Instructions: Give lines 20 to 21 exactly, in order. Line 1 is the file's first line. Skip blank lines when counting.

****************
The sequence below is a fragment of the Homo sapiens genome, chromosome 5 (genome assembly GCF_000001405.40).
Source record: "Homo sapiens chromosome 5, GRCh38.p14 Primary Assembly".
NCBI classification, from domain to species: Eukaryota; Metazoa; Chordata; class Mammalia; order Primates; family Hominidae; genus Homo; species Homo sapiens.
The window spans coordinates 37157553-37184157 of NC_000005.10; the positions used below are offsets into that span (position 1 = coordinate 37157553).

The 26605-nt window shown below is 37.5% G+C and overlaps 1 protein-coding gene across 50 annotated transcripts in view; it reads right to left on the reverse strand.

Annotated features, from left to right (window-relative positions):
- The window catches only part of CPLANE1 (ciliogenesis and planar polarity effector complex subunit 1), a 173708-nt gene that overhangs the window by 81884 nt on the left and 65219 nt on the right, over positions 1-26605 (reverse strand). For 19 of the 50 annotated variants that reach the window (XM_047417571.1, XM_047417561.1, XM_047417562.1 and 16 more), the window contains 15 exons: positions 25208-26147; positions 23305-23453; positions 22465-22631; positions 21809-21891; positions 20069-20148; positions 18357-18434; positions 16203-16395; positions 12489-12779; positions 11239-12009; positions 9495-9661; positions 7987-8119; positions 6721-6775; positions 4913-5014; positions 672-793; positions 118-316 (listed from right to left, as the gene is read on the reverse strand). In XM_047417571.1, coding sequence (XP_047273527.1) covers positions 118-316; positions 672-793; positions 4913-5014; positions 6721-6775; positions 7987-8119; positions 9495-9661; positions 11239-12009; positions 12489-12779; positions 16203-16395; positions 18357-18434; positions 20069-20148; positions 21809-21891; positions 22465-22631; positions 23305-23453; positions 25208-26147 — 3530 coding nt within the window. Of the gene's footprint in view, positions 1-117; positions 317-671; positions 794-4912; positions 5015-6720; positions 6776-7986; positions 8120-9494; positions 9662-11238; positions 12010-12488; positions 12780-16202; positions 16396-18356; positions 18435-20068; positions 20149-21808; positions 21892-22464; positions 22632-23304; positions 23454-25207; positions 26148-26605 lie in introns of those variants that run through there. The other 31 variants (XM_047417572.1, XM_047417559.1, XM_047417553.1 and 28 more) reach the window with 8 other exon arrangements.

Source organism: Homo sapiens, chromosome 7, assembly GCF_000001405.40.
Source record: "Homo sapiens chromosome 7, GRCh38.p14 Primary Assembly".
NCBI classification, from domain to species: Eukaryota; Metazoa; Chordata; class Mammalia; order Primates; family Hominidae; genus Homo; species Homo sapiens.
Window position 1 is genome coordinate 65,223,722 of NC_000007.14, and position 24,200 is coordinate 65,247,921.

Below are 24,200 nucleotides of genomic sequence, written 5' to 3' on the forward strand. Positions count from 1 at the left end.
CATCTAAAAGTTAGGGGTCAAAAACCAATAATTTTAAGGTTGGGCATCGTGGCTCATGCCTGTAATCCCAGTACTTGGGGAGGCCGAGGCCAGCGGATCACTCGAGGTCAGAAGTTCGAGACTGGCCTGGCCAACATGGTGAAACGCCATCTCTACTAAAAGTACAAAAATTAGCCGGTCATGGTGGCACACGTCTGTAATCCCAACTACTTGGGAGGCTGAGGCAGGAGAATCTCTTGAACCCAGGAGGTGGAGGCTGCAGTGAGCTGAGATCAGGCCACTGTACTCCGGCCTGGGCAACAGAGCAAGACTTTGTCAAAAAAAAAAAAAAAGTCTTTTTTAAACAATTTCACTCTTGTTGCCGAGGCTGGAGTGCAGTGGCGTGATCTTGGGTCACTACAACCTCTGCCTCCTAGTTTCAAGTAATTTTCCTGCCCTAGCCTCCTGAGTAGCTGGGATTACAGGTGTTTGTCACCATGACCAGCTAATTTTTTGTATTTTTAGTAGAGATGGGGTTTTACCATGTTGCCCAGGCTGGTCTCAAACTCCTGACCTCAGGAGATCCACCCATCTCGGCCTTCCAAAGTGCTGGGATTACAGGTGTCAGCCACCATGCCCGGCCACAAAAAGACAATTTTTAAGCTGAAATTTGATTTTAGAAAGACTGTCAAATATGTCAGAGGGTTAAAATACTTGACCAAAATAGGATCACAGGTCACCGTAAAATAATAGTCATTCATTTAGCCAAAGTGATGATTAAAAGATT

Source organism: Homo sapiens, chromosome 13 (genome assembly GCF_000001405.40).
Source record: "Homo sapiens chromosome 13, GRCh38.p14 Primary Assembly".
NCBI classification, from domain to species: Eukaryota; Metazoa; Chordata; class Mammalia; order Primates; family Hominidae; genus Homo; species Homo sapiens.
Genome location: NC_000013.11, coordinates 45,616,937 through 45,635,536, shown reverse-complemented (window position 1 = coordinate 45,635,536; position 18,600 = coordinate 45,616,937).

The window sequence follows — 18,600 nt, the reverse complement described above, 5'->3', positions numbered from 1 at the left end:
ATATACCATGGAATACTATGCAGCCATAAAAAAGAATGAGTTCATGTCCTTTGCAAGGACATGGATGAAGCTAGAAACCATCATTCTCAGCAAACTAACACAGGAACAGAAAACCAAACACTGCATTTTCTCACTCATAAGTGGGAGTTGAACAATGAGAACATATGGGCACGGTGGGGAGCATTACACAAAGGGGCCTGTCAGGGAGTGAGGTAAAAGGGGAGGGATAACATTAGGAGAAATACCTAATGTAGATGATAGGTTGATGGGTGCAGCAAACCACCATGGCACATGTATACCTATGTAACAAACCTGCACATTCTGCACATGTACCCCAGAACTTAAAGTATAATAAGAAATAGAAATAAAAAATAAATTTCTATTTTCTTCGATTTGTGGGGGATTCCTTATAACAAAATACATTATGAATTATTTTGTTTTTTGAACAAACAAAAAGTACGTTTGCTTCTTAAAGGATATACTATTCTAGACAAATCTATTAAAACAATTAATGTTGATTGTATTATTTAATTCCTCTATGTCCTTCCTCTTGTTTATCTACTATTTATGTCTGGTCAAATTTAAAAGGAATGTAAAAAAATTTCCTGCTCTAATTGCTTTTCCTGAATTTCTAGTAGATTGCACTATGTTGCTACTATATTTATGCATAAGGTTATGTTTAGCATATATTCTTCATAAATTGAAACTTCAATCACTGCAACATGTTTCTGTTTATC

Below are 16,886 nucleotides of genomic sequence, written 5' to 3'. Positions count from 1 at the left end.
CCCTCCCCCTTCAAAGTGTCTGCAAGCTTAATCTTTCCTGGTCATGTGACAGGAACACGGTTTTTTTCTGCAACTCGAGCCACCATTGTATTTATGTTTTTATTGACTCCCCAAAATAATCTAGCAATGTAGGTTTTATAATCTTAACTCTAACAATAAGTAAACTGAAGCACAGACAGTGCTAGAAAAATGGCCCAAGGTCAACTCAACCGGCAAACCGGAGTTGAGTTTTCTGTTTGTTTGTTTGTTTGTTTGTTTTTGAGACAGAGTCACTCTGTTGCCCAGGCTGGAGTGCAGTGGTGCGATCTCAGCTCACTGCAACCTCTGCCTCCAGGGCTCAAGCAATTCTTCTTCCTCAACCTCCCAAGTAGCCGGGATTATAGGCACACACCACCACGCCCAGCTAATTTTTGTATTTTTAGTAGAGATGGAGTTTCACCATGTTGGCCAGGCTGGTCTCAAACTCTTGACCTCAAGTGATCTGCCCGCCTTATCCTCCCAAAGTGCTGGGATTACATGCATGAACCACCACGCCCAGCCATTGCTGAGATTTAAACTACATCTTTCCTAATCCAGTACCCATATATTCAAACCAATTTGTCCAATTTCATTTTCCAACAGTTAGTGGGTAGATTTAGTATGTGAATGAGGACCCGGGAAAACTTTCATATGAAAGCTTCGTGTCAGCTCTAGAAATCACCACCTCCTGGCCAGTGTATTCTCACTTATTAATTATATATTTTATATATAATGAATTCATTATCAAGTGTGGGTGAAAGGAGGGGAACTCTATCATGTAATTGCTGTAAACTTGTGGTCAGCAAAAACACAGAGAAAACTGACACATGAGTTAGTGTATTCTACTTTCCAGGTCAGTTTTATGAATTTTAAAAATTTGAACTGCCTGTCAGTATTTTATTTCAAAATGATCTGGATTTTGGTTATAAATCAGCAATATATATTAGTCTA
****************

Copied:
Below are 16,886 nucleotides of genomic sequence, written 5' to 3'. Positions count from 1 at the left end.
CCCTCCCCCTTCAAAGTGTCTGCAAGCTTAATCTTTCCTGGTCATGTGACAGGAACACGGTTTTTTTCTGCAACTCGAGCCACCATTGTATTTATGTTTTTATTGACTCCCCAAAATAATCTAGCAATGTAGGTTTTATAATCTTAACTCTAACAATAAGTAAACTGAAGCACAGACAGTGCTAGAAAAATGGCCCAAGGTCAACTCAACCGGCAAACCGGAGTTGAGTTTTCTGTTTGTTTGTTTGTTTGTTTGTTTTTGAGACAGAGTCACTCTGTTGCCCAGGCTGGAGTGCAGTGGTGCGATCTCAGCTCACTGCAACCTCTGCCTCCAGGGCTCAAGCAATTCTTCTTCCTCAACCTCCCAAGTAGCCGGGATTATAGGCACACACCACCACGCCCAGCTAATTTTTGTATTTTTAGTAGAGATGGAGTTTCACCATGTTGGCCAGGCTGGTCTCAAACTCTTGACCTCAAGTGATCTGCCCGCCTTATCCTCCCAAAGTGCTGGGATTACATGCATGAACCACCACGCCCAGCCATTGCTGAGATTTAAACTACATCTTTCCTAATCCAGTACCCATATATTCAAACCAATTTGTCCAATTTCATTTTCCAACAGTTAGTGGGTAGATTTAGTATGTGAATGAGGACCCGGGAAAACTTTCATATGAAAGCTTCGTGTCAGCTCTAGAAATCACCACCTCCTGGCCAGTGTATTCTCACTTATTAATTATATATTTTATATATAATGAATTCATTATCAAGTGTGGGTGAAAGGAGGGGAACTCTATCATGTAATTGCTGTAAACTTGTGGTCAGCAAAAACACAGAGAAAACTGACACATGAGTTAGTGTATTCTACTTTCCAGGTCAGTTTTATGAATTTTAAAAATTTGAACTGCCTGTCAGTATTTTATTTCAAAATGATCTGGATTTTGGTTATAAATCAGCAATATATATTAGTCTA